Wednesday, January 23, 2008

On whether “It’s better to bomb Iran that risk Iran getting the bomb”

By the time I took my seat in the Royal Geographical Society for last night’s debate I was in something of a foul mood. A bad day including a text argument, untold hassle at work, two friends then calling off at the last minute then culminated in being fleeced by an elderly woman at the door who wanted to buy my remaining ticket at a concessionary rate. However, by the evening’s end I was pleased I’d dragged my self-pitying frame to what was a spirited and entertaining debate.

The proposers for the motion “It’s better to bomb Iran that risk Iran getting the bomb” were Dr Bruno Tertrais, Senior Research Fellow at the Fondation pour la recherche strategique (FRS), Dr Emanuele Ottolenghi, Executive Director of the Transatlantic Institute, and Reuel Marc Gerecht, resident fellow at the American Enterprise Institute and a former CIA Middle East expert. A friend had been disappointed on seeing this line-up that their number did not include John Bolton to which at the time I agreed. However, whatever one might have expected of Bolton was far surpassed by the booming tones and flailing arms of – by his own admission – an obviously wine-fuelled Gerecht (“I’m not as bad as Christopher Hitchens, but I can run him pretty close.”)

Against the motion were Sir Richard Dalton, British Ambassador to Iran from 2002 to 2006 (who stood in marked contrast to Gerecht: softly spoken, fastidious, composed), Dr Ali Ansari, Professor of Iranian History at the University of St Andrews, and the journalist and author Simon Jenkins.

The audience were polled on entering the hall and it was announced at the debate’s commencement that 118 were for the motion with 480 against and around 200 undecided. At the end those in favour of the motion had increased to (I think) 154 with over 600 against. And this was surely on account of the compelling arguments of both Simon Jenkins and Dr Ansari. Jenkins felt the motion itself was “nonsense” arguing that to bomb Iran because of a mere risk that it could acquire a nuclear warhead was ludicrous. Ansari, of all the panel, was probably the person whose arguments were most evidentially based. He was at times dismissive and bordered on appearing arrogant but was amusing watching whenever his opponents had the floor: twitching, contorting and furiously scribbling notes to Jenkins and Dalton.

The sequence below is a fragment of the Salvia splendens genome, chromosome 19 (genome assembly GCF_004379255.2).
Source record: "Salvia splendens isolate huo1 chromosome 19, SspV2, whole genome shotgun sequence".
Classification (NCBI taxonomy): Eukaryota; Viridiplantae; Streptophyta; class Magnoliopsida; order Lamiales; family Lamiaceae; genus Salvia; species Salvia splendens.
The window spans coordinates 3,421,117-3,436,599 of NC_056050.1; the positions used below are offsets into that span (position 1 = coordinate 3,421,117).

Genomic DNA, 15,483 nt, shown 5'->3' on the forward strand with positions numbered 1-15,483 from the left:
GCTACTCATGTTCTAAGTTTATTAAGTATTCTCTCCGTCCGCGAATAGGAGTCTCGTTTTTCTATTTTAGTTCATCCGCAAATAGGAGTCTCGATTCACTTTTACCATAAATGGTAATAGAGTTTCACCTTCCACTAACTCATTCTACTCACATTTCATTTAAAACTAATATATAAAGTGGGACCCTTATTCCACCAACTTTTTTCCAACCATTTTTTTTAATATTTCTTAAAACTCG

Both sides were could perhaps be accused of fudging the question to a degree. Ottolenghi constantly reminded the audience that he and his co-proposers were not talking about bombing “tomorrow” but were vague as to what date it was they favoured. Jenkins submitted that a pre-emptive strike is illegal under international law unless the perceived threat was imminent. He allowed that he’d “jolly well” bomb Iran first if Britain faced impending destruction. Ansari also pointed to international law and the necessity for it to be observed. But he conceded that the West was vulnerable to accusations of ignoring international law when it was expedient to do so. He did not reconcile these two positions to my satisfaction.

However, even less satisfying to my ears was the failure of either side to identify precisely the groups or individuals we ought to fear. “Militaristic elements” and “hardliners” were often referred to but never named. Gerecht ranted about Rafsanjani and Khamenei but then eulogised Khamenei as a learned and rational man. Still, I wondered, should, as is likely, Ahmadinejad loses the forthcoming March elections will there be cause for hope? Again this was not focused on as it ought to have been. Only Ansari saw it as a pivotal future event but he also believed the change of administration in Washington would be as important.

The discussion was peppered with criticism for Israel and its nuclear capabilities and Ottolenghi achieved the loudest laughs and jeers of the evening when he said that no countries in the Middle East saw Israel as a threat.

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